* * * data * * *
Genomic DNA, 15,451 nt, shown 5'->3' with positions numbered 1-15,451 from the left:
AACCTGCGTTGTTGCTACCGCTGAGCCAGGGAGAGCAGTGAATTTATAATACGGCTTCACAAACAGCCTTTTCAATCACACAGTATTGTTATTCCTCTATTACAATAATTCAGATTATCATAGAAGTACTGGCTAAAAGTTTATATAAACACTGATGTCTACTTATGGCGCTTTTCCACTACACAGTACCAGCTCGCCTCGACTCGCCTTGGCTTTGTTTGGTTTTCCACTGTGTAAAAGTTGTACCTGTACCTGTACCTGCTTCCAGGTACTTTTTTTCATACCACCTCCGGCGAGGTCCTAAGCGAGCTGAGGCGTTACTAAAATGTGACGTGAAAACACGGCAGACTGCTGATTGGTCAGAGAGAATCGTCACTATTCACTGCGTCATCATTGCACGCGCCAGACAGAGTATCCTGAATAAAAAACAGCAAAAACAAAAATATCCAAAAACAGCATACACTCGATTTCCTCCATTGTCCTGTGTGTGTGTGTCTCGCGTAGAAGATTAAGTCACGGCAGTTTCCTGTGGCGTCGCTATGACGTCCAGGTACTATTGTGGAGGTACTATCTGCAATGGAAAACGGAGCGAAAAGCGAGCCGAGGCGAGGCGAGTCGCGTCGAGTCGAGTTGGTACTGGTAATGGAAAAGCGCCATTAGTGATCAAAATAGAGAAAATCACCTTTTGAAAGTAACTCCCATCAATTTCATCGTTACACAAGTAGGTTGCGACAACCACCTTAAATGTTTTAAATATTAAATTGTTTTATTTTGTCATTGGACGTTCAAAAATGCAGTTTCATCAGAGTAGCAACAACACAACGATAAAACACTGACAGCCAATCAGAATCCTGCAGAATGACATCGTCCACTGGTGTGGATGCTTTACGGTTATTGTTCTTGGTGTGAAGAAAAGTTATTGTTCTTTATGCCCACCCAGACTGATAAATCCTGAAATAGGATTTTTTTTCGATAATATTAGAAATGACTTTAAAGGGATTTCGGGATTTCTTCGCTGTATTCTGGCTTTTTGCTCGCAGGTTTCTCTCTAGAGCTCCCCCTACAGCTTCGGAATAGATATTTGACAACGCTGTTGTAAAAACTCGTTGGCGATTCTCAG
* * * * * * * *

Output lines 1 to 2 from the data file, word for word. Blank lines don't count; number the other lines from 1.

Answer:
Genomic DNA, 15,451 nt, shown 5'->3' with positions numbered 1-15,451 from the left:
AACCTGCGTTGTTGCTACCGCTGAGCCAGGGAGAGCAGTGAATTTATAATACGGCTTCACAAACAGCCTTTTCAATCACACAGTATTGTTATTCCTCTATTACAATAATTCAGATTATCATAGAAGTACTGGCTAAAAGTTTATATAAACACTGATGTCTACTTATGGCGCTTTTCCACTACACAGTACCAGCTCGCCTCGACTCGCCTTGGCTTTGTTTGGTTTTCCACTGTGTAAAAGTTGTACCTGTACCTGTACCTGCTTCCAGGTACTTTTTTTCATACCACCTCCGGCGAGGTCCTAAGCGAGCTGAGGCGTTACTAAAATGTGACGTGAAAACACGGCAGACTGCTGATTGGTCAGAGAGAATCGTCACTATTCACTGCGTCATCATTGCACGCGCCAGACAGAGTATCCTGAATAAAAAACAGCAAAAACAAAAATATCCAAAAACAGCATACACTCGATTTCCTCCATTGTCCTGTGTGTGTGTGTCTCGCGTAGAAGATTAAGTCACGGCAGTTTCCTGTGGCGTCGCTATGACGTCCAGGTACTATTGTGGAGGTACTATCTGCAATGGAAAACGGAGCGAAAAGCGAGCCGAGGCGAGGCGAGTCGCGTCGAGTCGAGTTGGTACTGGTAATGGAAAAGCGCCATTAGTGATCAAAATAGAGAAAATCACCTTTTGAAAGTAACTCCCATCAATTTCATCGTTACACAAGTAGGTTGCGACAACCACCTTAAATGTTTTAAATATTAAATTGTTTTATTTTGTCATTGGACGTTCAAAAATGCAGTTTCATCAGAGTAGCAACAACACAACGATAAAACACTGACAGCCAATCAGAATCCTGCAGAATGACATCGTCCACTGGTGTGGATGCTTTACGGTTATTGTTCTTGGTGTGAAGAAAAGTTATTGTTCTTTATGCCCACCCAGACTGATAAATCCTGAAATAGGATTTTTTTTCGATAATATTAGAAATGACTTTAAAGGGATTTCGGGATTTCTTCGCTGTATTCTGGCTTTTTGCTCGCAGGTTTCTCTCTAGAGCTCCCCCTACAGCTTCGGAATAGATATTTGACAACGCTGTTGTAAAAACTCGTTGGCGATTCTCAG